Discordant music became popular with the cultural elites, and discordant architecture soon followed, and the great cities of the United States soon fell apart from social disharmony. As good can come out of evil, perhaps this is for the best; industrialization forced the creation of large cities, filled with squalor. Perhaps it is best not to have large numbers of people living on top of each other. But something has been lost: the means of encouraging harmony even in unfortunate circumstances.

Soulard Neighborhood, in Saint Louis, Missouri, USA - Saint Elizabeth Settlement House close-up

A closer view of Saint Elizabeth's.

A traditional neighborhood like this one both promotes democracy as well as private property — or, at least the traditional notions of such concepts, which are both quite specific and on a local scale. Today, both notions are far removed from their source, where decisions are made far away by strangers, and property may be taken arbitrarily by the well-connected.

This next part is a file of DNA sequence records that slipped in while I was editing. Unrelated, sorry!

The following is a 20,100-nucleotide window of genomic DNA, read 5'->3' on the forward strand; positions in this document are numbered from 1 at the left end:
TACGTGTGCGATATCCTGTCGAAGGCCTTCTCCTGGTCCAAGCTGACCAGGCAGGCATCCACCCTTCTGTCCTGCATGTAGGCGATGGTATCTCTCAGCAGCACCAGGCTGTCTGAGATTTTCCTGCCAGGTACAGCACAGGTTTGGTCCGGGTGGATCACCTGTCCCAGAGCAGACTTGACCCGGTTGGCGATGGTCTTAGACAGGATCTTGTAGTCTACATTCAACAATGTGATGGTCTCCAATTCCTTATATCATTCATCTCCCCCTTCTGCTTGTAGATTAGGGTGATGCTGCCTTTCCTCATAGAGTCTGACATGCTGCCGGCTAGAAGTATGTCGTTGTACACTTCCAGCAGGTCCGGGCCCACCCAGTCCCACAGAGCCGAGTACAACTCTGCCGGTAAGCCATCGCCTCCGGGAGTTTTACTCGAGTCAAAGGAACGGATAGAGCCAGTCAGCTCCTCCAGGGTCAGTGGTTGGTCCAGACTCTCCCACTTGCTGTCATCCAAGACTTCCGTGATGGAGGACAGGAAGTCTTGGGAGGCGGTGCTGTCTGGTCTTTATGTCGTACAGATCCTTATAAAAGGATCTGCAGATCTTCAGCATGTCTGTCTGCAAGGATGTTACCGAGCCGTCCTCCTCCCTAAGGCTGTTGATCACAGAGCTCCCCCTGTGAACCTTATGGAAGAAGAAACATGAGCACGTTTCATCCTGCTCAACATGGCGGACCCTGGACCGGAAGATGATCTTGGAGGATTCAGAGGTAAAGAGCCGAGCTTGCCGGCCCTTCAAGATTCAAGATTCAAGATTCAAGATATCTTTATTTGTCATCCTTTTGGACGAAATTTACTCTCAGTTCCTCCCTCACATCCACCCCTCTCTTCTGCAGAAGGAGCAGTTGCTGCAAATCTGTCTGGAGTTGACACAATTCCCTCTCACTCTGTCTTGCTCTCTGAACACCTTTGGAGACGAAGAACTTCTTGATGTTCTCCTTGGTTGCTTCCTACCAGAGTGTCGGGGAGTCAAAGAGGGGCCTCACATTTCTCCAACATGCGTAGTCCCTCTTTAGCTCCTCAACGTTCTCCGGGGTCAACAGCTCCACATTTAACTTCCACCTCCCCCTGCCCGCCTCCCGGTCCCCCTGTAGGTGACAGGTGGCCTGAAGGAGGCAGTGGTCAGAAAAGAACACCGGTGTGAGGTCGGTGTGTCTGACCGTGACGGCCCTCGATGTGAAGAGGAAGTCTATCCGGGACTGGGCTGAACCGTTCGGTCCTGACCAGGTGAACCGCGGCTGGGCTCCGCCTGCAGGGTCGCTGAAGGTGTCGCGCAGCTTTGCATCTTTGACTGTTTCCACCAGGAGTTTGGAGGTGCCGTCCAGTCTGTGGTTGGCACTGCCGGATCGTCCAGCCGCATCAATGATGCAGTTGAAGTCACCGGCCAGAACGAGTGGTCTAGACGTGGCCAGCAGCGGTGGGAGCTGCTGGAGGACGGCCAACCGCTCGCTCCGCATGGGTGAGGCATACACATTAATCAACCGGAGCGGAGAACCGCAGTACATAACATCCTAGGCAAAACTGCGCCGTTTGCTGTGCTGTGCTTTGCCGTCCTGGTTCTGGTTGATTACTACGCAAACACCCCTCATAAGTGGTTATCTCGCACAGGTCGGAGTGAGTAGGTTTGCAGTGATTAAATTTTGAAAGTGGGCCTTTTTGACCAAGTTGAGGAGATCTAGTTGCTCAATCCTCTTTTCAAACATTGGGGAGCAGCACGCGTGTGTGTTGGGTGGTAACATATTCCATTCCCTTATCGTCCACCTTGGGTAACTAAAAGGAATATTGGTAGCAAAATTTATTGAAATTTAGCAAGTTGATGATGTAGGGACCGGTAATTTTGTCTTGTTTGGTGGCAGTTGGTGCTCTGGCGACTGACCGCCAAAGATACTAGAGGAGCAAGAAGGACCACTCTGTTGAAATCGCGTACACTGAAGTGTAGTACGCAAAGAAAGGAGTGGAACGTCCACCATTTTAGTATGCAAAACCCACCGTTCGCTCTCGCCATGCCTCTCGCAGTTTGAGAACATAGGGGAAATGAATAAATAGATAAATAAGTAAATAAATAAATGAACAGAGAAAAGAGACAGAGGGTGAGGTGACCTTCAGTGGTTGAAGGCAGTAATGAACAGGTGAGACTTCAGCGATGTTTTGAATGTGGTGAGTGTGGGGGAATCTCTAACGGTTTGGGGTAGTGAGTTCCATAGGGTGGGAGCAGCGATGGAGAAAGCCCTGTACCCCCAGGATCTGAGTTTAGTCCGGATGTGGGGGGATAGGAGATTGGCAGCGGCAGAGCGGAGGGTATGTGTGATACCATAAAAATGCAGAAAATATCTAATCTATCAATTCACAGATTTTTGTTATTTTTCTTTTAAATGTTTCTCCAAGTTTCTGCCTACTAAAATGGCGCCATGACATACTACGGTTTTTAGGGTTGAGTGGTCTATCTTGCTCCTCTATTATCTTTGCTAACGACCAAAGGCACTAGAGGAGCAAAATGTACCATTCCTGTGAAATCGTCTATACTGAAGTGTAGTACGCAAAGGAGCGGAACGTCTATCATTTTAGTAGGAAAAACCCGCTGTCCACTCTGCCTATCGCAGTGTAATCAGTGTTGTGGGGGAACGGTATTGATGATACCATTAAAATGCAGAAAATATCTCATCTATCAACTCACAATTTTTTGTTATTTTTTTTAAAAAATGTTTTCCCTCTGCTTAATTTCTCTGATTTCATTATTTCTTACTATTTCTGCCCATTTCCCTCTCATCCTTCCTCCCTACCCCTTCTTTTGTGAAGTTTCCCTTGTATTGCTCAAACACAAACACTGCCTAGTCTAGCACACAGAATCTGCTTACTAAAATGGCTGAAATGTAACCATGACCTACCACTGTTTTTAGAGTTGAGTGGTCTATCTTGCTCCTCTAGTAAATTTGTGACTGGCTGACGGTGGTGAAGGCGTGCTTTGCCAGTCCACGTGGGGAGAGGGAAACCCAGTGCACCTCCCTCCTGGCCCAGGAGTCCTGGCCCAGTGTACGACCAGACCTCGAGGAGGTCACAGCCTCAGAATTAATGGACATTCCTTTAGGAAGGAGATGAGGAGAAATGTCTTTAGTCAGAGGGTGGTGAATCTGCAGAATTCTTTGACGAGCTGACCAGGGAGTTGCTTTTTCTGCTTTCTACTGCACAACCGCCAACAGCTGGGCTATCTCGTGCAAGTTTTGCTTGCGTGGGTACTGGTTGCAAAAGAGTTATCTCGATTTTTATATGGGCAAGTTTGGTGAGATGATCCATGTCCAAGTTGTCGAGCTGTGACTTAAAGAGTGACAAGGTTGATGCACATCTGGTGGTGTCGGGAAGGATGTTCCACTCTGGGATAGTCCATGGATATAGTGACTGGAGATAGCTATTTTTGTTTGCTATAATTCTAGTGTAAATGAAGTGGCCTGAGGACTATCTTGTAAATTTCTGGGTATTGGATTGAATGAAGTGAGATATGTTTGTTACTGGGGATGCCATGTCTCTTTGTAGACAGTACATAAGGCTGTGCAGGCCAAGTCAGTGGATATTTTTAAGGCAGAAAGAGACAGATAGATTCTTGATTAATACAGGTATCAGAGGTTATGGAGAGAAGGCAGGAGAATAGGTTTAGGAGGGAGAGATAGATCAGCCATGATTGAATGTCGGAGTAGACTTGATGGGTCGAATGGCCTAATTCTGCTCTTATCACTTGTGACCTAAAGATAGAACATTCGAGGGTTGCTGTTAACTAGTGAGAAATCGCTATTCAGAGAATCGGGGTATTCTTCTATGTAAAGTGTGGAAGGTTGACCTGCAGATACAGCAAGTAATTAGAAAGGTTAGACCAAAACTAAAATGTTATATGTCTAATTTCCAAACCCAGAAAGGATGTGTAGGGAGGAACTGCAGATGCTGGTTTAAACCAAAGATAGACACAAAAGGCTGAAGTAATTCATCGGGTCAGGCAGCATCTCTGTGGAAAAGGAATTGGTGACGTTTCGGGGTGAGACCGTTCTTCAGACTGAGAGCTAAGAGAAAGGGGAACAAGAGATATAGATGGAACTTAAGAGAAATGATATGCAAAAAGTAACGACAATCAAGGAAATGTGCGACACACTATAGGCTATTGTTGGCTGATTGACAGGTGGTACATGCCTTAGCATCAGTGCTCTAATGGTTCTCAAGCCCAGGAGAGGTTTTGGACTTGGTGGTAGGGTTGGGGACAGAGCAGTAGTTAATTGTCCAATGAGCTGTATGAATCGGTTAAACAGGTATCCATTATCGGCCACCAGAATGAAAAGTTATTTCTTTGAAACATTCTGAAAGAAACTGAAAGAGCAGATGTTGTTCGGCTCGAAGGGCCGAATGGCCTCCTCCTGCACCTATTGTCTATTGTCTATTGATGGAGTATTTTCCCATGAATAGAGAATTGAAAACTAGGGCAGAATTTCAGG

While the mishmash of land uses found in Soulard would be rejected by most modern zoning laws, please consider that it was in such neighborhoods as this that many of the social problems of their day were solved. The gracious mansions of the business owners were just around the block from the simple but noble row houses of workers. They patronized the same stores and taverns, and would see each other in the same parks. In that day, there were few large housing projects for the poor nor were there significant exurban enclaves for the wealthy.